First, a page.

40Ar–39Ar laser dating of ductile shear zones from central Corsica (France): Evidence of Alpine (middle to late Eocene) syn-burial shearing in Variscan granitoids

Gianfranco Di Vincenzo, Antonietta Grande, Giacomo Prosser, William Cavazza, Peter G. DeCelles

Research output: Contribution to journalArticlepeer-review

24 Scopus citations


The island of Corsica (France) plays a central role in any reconstruction of Western Mediterranean geodynamics and paleogeography but several key aspects of its geological evolution are still uncertain. The most debated topics include the interpretation of the Corsican orogen as the result of an east- or west-directed subduction, and the actual involvement of the Variscan basement of Corsica in the Alpine orogenic cycle. This study integrates 40Ar–39Ar laserprobe, mesostructural, microtextural, and microchemical analyses and places relevant constraints on the style, P-T conditions, and timing of Alpine-age, pervasive ductile shear zones which affected the Variscan basement complex of central Corsica, a few kilometers to the west of the present-day front of the Alpine nappes. Shear zones strike ~ NNE-SSW, dip at a high angle, and are characterized by a dominant sinistral strike-slip component. Two of the three investigated shear zones contain two texturally and chemically resolvable generations of white mica, recording a prograde (burial) evolution: (1) deformed celadonite-poor relicts are finely overgrown by (2) a celadonite-rich white mica aligned along the main foliation. White mica from a third sample of another shear zone, characterized by a significantly lower porphyroclast/matrix ratio, exhibits a nearly uniform high-celadonite content, compositionally matching the texturally younger phengite from the nearby shear zones. Mineral-textural analysis, electron microprobe data, and pseudosection modeling constrain P-T conditions attained during shearing at ~ 300 °C and minimum pressures of ~ 0.6 GPa. In-situ 40Ar–39Ar analyses of coexisting low- and high-celadonite white micas from both shear zones yielded a relatively wide range of ages, ~ 45–36 Ma. Laser step-heating experiments gave sigmoidal-shaped age profiles, with step ages in line with in-situ spot dates. By contrast, the apparently chemically homogenous high-celadonite white mica yielded concordant in-situ ages at ~ 34 Ma, but a hump-shaped age spectrum, with maximum ages of ~ 35 Ma and intermediate- to high-temperature steps as young as ~ 33–32 Ma. Results indicate that the studied samples consist of an earlier celadonite-poor white mica with a minimum age of ~ 46 Ma, overgrown by a synshear high-celadonite white mica, developed at greater depth between ~ 37 and 35 Ma; faint late increments in shearing occurred at ≤ 33–32 Ma, when white mica incipiently re-equilibrated during exhumation. Results suggest that ductile shearing with a dominant strike-slip component pervasively deformed the Corsican basement complex during the emplacement and progressive thickening of the Alpine orogenic wedge and broaden the extent of the domain affected by the Alpine tectonometamorphic events. Integration of petrological modeling and geochronological data shows that the Variscan basement of central Corsica, close to the Alpine nappes, was buried during the late Eocene by ≥ 18 km of Alpine orogenic wedge and foreland deposits. Our results, combined with previously published apatite fission-track data, imply an overburden removal ≥ 15 km from the late Eocene (Priabonian) to the early Miocene (Aquitanian), pointing to a minimum average exhumation rate of 1.3–1.5 mm/a.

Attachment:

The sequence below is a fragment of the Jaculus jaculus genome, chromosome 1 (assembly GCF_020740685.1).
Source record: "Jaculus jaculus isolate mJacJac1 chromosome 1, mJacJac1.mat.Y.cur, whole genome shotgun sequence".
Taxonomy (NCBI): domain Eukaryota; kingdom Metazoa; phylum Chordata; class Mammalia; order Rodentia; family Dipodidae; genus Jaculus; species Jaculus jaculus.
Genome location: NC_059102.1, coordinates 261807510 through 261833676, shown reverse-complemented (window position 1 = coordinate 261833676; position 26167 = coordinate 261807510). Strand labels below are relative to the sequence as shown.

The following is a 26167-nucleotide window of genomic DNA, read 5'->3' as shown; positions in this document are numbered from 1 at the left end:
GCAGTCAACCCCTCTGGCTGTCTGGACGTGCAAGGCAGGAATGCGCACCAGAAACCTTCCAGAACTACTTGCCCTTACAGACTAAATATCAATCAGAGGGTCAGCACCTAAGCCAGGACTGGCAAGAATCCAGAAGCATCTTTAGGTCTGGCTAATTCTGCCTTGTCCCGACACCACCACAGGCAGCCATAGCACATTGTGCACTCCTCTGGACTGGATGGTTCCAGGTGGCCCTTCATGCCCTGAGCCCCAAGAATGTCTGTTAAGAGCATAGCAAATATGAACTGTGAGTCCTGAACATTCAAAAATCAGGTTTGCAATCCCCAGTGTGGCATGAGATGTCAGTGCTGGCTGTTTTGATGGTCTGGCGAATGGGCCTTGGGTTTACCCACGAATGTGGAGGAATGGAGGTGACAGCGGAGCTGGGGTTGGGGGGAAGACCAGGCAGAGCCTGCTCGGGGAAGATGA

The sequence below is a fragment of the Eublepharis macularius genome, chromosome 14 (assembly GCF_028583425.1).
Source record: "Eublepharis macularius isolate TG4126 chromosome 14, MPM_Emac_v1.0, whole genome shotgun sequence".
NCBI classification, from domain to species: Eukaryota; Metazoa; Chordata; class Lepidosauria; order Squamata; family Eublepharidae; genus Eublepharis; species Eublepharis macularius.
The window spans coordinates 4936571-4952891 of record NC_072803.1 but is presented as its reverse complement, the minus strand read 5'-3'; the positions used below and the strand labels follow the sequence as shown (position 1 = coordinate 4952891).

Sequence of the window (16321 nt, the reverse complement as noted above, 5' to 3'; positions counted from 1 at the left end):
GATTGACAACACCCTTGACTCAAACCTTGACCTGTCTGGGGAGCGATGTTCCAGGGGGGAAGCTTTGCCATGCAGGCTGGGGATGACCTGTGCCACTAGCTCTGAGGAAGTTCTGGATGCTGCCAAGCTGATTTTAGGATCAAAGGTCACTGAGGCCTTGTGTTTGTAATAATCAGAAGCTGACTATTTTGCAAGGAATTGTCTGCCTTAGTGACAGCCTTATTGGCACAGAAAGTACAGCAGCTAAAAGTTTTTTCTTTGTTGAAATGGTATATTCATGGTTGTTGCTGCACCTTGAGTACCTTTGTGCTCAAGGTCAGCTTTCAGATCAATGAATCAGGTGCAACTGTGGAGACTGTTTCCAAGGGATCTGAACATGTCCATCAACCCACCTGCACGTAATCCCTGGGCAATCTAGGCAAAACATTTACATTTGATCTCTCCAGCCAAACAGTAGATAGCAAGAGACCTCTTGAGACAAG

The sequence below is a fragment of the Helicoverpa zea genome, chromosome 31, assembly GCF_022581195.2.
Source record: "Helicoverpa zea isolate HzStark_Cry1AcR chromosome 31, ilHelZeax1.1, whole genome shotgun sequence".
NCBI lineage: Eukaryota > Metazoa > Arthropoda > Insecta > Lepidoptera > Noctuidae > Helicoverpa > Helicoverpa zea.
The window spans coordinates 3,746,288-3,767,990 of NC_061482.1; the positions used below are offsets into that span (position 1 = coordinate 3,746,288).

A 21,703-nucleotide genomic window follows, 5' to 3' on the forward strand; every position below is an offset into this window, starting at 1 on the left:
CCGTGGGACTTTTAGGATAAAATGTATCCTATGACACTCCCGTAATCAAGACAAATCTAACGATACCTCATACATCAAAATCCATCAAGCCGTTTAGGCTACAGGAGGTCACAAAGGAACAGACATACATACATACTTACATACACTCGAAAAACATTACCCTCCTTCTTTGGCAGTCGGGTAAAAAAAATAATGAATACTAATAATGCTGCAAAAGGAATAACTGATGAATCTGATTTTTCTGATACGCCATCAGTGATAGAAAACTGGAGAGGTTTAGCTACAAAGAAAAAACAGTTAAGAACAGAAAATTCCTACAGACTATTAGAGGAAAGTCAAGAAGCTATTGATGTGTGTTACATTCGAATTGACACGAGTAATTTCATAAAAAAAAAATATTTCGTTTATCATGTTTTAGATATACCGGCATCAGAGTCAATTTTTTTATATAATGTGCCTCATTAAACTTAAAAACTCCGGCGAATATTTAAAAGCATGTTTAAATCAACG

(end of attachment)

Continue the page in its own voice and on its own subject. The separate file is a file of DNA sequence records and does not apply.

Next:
Original languageEnglish (US)
Pages (from-to)369-383
Number of pages15
StatePublished - Oct 1 2016


  • Alpine orogen
  • Ar–Ar dating
  • Corsica
  • Shear zones
  • White mica

ASJC Scopus subject areas

  • Geology
  • Geochemistry and Petrology


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